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The Roman Colosseum

Begun during the rule of the Roman emperor Vespasian (A .D . 69–79), the Colosseum was officially dedicated the year after his death by his son and successor, Titus.

© Bryan_Redding/Getty Images The Roman Colosseum stands guard against the fading day in the heart of ancient Rome, Italy.

By Rosalie F. Baker, Cricket Media

Begun during the rule of the Roman emperor Vespasian (A .D . 69–79), the Colosseum was officially dedicated the year after his death by his son and successor, Titus. The Colosseum was not completed, however, until A .D . 82, the year after Titus died. Within its walls, surrounded by a dazzling display of splendor and extravagance, the poorest citizen could share in the wealth and power of the empire. No mention of any riot or uncontrollable crowd appears in any of the works by the ancient authors.

For generations, the magnificence and size of the gladiatorial combats and other games held in the Colosseum increased as each emperor attempted to outdo his predecessor. Gradually, however, as Christianity and its philosophy of the value of life began to spread across the Roman world, the spectacles ceased to appeal to the masses. Early in the 5th century, an angry monk named Telemachus leaped into the arena in an attempt to snatch the weapons from two gladiators. The crazed spectators turned on the man and stoned him to death. Soon after, Roman legislators passed a law forbidding gladiatorial combat. The venationes (fights between animals or between animals and men) continued, however, until the 6th century.

© AP Photo/Gregorio Borgia, Files

Earthquakes in 492 and 508 caused some portions of the Colosseum to fall. The collapse of half of the outer shell was probably the result of a 9th-century earthquake. Contemporary accounts note that fallen blocks of travertine (a type of limestone) and other decorations were hauled away to build other structures such as palaces and bridges. In fact, entire buildings were constructed using pieces of the Colosseum. Even the marble façade was stripped and reused, and several of the marble chairs once used by Roman senators and dignitaries stand today in Rome’s churches.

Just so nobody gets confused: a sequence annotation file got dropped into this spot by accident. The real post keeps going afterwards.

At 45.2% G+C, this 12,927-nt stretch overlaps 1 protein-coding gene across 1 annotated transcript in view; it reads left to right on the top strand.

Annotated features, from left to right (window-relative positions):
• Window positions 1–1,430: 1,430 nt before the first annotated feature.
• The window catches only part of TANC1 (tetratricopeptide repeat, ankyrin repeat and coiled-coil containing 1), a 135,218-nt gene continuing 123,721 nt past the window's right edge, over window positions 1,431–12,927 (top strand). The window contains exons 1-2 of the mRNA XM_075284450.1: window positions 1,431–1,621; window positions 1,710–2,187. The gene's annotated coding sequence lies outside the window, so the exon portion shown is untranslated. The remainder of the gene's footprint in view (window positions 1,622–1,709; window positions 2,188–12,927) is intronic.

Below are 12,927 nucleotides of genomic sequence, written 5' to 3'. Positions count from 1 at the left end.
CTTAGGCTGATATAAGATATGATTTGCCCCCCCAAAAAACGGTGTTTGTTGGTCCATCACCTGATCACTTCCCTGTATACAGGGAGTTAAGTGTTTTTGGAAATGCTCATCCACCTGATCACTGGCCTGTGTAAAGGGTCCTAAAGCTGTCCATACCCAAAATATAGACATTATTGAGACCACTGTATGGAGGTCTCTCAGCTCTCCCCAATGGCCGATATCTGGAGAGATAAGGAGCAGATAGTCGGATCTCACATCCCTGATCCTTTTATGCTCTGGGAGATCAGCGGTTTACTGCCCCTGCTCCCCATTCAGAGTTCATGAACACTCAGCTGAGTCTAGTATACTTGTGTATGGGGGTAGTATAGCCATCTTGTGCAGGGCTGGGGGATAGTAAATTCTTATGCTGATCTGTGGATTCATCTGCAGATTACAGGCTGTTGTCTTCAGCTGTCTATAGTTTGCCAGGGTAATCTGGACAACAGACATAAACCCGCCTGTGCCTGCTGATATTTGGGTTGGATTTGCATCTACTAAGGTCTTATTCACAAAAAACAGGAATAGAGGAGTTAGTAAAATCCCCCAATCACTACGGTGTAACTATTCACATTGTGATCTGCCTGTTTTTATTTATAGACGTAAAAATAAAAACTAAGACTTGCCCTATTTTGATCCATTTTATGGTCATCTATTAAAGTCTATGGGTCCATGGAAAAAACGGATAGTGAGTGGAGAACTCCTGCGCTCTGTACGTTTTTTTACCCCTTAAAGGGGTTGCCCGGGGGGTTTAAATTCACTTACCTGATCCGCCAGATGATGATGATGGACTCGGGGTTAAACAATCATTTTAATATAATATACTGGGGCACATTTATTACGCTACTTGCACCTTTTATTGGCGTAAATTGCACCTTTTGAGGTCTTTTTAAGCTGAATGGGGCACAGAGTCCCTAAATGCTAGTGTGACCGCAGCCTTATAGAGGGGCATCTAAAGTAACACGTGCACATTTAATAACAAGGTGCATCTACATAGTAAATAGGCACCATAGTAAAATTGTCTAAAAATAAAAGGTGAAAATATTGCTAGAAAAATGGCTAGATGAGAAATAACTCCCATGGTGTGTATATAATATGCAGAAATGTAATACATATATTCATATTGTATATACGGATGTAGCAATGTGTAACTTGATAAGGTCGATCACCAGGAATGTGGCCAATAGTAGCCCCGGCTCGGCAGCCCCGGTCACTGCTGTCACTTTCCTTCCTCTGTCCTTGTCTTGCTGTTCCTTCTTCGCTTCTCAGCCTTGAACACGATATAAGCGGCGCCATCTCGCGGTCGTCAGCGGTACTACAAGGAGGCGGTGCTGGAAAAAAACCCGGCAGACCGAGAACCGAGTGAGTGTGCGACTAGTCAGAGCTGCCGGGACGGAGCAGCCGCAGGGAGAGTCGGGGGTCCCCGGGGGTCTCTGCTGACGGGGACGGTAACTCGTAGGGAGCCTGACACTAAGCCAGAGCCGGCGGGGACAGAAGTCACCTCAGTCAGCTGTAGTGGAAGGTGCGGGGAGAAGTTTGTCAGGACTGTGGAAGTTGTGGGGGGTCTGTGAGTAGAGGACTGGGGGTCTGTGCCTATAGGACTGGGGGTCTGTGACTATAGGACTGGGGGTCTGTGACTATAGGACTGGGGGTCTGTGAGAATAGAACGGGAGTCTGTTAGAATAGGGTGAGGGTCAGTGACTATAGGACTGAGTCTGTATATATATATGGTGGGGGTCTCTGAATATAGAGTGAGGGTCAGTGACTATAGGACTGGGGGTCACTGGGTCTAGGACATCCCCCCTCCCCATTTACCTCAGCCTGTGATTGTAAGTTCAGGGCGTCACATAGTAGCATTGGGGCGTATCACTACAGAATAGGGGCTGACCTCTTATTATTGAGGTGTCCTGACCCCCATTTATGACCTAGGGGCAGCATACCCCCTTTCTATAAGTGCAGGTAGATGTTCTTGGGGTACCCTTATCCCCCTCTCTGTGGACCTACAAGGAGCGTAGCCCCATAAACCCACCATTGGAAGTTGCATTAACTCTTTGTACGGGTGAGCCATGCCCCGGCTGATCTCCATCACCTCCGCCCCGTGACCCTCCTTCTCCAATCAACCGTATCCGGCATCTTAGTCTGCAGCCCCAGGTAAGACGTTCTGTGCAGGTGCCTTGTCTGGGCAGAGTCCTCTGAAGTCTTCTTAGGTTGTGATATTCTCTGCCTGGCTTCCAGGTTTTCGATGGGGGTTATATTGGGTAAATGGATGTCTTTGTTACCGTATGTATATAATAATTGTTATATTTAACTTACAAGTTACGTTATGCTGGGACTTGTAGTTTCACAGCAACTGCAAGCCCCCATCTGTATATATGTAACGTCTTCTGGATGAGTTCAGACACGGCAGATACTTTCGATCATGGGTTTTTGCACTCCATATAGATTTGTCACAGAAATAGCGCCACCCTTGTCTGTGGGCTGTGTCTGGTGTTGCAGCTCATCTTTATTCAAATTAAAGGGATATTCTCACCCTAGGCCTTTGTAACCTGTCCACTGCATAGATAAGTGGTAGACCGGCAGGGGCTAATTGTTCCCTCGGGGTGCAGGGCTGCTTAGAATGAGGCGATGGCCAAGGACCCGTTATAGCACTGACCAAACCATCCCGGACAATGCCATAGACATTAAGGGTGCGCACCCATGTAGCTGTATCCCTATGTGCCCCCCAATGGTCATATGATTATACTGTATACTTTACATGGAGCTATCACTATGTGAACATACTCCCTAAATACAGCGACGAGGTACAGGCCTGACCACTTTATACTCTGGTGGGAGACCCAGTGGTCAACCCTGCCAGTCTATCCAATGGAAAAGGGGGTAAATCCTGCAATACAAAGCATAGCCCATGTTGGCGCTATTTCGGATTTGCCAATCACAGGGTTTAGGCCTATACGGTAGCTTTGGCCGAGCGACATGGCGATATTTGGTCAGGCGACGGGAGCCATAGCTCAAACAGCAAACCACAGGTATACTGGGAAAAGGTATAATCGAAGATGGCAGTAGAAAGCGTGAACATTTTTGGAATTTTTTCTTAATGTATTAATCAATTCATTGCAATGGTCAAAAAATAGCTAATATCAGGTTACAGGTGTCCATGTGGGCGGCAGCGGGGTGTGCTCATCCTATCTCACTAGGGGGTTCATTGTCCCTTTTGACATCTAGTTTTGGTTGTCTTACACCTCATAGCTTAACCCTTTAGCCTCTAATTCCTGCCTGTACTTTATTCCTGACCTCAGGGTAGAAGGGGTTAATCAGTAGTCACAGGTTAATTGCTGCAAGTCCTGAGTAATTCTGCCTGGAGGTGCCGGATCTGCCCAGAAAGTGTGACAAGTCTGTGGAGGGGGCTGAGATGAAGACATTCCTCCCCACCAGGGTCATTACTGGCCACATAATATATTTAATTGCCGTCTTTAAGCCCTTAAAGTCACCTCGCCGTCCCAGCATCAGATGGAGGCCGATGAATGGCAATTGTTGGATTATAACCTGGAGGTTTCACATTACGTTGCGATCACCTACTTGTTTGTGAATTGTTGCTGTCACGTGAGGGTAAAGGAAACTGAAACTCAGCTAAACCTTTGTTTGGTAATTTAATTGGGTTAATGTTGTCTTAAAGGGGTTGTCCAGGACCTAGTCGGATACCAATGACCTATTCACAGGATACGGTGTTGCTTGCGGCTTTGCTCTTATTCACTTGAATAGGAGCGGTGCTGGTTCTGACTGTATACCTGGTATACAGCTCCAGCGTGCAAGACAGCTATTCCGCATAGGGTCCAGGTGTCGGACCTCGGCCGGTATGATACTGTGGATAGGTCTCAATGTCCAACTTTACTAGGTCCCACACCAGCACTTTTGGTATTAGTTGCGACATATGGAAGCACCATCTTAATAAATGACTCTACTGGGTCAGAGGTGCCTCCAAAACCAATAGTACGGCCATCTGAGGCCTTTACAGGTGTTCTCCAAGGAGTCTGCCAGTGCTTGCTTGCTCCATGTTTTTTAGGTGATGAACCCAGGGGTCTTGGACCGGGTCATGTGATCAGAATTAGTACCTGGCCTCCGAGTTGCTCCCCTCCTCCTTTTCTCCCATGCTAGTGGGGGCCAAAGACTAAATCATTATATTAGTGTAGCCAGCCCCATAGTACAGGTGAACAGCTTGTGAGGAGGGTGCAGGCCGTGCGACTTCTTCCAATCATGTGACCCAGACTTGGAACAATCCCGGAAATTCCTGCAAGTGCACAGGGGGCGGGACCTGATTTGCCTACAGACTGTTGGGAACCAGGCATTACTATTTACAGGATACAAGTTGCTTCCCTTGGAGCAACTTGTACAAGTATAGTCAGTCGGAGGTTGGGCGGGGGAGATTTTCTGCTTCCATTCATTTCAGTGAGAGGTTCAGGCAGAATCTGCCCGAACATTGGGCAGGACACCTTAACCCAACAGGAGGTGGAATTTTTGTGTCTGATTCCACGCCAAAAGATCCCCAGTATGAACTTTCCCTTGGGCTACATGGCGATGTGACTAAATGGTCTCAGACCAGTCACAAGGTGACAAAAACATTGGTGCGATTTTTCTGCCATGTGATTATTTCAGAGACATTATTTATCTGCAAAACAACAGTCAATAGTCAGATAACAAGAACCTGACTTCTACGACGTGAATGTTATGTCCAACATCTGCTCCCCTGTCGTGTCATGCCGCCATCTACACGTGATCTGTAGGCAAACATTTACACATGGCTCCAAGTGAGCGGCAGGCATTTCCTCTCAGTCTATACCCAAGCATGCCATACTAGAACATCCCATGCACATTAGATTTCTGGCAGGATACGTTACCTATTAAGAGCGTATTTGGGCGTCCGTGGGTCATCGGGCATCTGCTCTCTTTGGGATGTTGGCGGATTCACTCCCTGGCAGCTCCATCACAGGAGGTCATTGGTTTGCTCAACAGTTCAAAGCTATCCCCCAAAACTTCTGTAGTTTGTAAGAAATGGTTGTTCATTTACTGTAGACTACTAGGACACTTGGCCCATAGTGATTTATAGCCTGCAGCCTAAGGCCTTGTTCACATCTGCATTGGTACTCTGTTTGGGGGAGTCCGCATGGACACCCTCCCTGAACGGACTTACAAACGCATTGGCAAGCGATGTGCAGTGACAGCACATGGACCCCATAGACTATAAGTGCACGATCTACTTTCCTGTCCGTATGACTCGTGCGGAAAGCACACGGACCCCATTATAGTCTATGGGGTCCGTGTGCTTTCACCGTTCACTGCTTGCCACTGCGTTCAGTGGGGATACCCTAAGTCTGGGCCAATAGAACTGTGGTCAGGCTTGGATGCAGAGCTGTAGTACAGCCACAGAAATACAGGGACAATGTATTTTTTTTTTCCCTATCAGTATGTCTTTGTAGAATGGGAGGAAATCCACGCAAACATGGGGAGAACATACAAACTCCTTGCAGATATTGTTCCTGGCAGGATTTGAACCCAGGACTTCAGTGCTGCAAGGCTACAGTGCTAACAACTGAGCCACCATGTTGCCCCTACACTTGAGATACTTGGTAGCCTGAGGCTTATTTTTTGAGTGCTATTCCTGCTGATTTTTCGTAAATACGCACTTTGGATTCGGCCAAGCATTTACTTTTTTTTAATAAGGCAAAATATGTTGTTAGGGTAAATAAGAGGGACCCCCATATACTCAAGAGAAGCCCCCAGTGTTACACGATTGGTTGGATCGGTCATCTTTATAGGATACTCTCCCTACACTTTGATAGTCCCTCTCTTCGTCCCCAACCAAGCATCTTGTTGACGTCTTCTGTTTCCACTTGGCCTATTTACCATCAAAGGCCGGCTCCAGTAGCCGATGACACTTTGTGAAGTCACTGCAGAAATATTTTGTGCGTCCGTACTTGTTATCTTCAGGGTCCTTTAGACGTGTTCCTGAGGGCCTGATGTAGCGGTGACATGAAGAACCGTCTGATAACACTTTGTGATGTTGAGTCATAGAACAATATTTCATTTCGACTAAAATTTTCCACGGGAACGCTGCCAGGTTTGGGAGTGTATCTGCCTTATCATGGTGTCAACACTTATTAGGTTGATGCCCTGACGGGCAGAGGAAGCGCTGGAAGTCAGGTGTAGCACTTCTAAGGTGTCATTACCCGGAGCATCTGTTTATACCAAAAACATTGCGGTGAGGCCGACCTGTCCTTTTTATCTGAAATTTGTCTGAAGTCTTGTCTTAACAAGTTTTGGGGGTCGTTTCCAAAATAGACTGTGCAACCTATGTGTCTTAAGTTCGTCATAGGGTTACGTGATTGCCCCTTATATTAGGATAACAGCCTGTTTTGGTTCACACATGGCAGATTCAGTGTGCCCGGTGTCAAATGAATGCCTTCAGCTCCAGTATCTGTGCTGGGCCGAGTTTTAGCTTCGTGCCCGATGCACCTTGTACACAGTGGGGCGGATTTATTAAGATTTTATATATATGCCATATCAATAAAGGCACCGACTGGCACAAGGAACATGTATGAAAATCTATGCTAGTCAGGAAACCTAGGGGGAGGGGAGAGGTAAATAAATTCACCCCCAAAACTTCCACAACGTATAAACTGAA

held in the arena. The destruction continued, however, as cartload after cartload of travertine blocks were hauled away. In the 18th century, the Colosseum became a depository for manure, which was used in the production of saltpeter, an ingredient needed to make explosives. Decades later, it was consecrated to the memory of the Christians who had suffered martyrdom within its walls. Today, scholars believe that no Christians were killed in the Colosseum. Gradually, the willful destruction ceased as people again began to appreciate the Colosseum’s historical value. Today, the focus is on strengthening and preserving its walls and inner structure. Efforts are also being made to curb the noise, air, and environmental pollution that still threaten this magnificent structure.




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Kids Magazine: The Roman Colosseum
The Roman Colosseum
Begun during the rule of the Roman emperor Vespasian (A .D . 69–79), the Colosseum was officially dedicated the year after his death by his son and successor, Titus.
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Kids Magazine
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